• Ż-z-z

How many composers do you know whose names begin with Z?  Zappa, Zarlino, Zelenka, Zemlinsky, Zender, Zimmermann, Ziporyn, Zorn?  There are more than you think, especially in Poland.  Contemporary composers there include Artur Zagajewski, Patryk Zakrocki, Krzysztof Zarębski, Anna Zawadzka-Gołosz, Barbara Zawadzka, Lidia Zielińska, Maciej Zieliński, Agata Zubel and even a double Z: Wojciech Ziemowit Zych.  There are yet more when you go back to before 1900.  I’ve recently been spending a very enjoyable time in the company of three of them: Żeleński, Zarębski and Zarzycki.

In a couple of weeks’ time, Hyperion will be releasing a CD of nineteenth-century Polish chamber music with piano, played by Jonathan Plowright and the Szymanowski Quartet.  The CD has two substantial pieces from the Polish Z list: the Piano Quintet by Juliusz Zarębski (1854-85) and the Piano Quartet by Władysław Żeleński (1837-1921).  Look out for it.  And at the weekend I was finishing off some work on Żeleński and Aleksander Zarzycki (1834-95) for a forthcoming CD of their piano concertos, again on Hyperion, with Jonathan Plowright and the BBC Scottish SO, conducted by Łukasz Borowicz.  That’s due for release in 2013.

I’ve written on Zarębski before and have admired Żeleński’s Piano Quartet for a number years.  But the period between the death of Chopin in 1849 and the establishment of a professional orchestra – the Warsaw Philharmonic – in 1901 remains a dark age in Polish music.  That’s mainly because very few pieces survived in the repertoire into the 20th century.  Paderewski has been well served, others less so.  Today, much of the music remains unprinted, unperformed and unrecorded.  There have been isolated modern premieres in Poland since 2000, but virtually nothing substantial on CD, though the Polish label Acte Préalable is a notable exception.  It’s taken a foreign company – Hyperion – to come to the rescue (from partly later repertoire it has already recorded works by Melcer and Stojowski as part of its Romantic Piano Concerto series).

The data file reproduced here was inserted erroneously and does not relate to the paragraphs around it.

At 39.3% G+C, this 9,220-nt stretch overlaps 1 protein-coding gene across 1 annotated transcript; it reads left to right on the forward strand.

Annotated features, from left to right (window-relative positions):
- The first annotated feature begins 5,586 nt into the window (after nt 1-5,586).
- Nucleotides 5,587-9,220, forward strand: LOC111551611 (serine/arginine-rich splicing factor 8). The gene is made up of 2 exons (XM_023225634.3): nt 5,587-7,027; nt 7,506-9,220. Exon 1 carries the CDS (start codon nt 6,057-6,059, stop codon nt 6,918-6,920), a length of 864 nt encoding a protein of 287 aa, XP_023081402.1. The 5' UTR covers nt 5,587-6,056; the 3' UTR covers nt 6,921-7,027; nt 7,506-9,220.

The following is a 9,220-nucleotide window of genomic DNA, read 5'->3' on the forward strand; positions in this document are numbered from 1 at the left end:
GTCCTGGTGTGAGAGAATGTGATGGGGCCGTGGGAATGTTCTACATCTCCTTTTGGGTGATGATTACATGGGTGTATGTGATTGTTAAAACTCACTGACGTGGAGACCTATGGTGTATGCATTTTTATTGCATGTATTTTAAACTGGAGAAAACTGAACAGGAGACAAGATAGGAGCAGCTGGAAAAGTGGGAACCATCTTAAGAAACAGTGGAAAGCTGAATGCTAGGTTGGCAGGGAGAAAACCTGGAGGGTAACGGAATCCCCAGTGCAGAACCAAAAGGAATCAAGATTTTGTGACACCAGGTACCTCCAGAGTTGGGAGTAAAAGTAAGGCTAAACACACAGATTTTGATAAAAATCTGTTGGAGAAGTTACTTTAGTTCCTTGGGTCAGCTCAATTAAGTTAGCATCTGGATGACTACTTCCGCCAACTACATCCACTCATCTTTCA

Zarębski’s Piano Quintet (1885) is a masterpiece.  At long last, non-Polish performers and companies are beginning to sit up and take note.  In addition to the forthcoming Hyperion CD, a DVD of a performance with Martha Argerich has been released this year.  That concert took place in the Philharmonic Hall in Warsaw on 17 August 2011 as part of the festival Chopin i jego Europa (Chopin and His Europe).  The recording is published by the Narodowy Instytut Fryderyka Chopina on NIFCDVD-002.  Here’s an audio of the Scherzo from that performance.

 

Żeleński’s Piano Quartet op.61 (undated) is one of his better-known pieces, alongside his ‘characteristic overture’ W Tatrach op.27 (In the Tatras, 1868-70).  Another recording, by Joanna Ławrynowicz and members of the Four Strings Quartet, was issued on Acte Préalable earlier this year.  Prior to that, there was a great Olympia CD with the Polish Piano Quartet, which coupled the Żeleński with another, even more joyous piano quartet by Zygmunt Noskowski. Żeleński’s Piano Concerto op.60 dates from later in his life (according to a recent source, from 1903).  Holding the fort before the CD releases of both the Piano Concerto (next year) and the Piano Quartet (next month), here’s the first movement of the latter, from the OLympia recording.

 

Of these three Zs, Zarzycki is by far the least known.  But the forthcoming Hyperion CD of works for piano and orchestra gives an opportunity to redress the situation, not only with his Piano Concerto but also his Grande Polonaise, both dating from 1859-60 when he was studying in Paris.  He gave the premieres himself.  Up until now, Zarzycki’s been known for his small-scale chamber pieces.  One of these, the Mazurka in G for violin and piano, has caught the attention over the years of distinguished violinists, including David Oistrakh.  I don’t know when this was filmed, but Oistrakh certainly makes the case for the piece.

 

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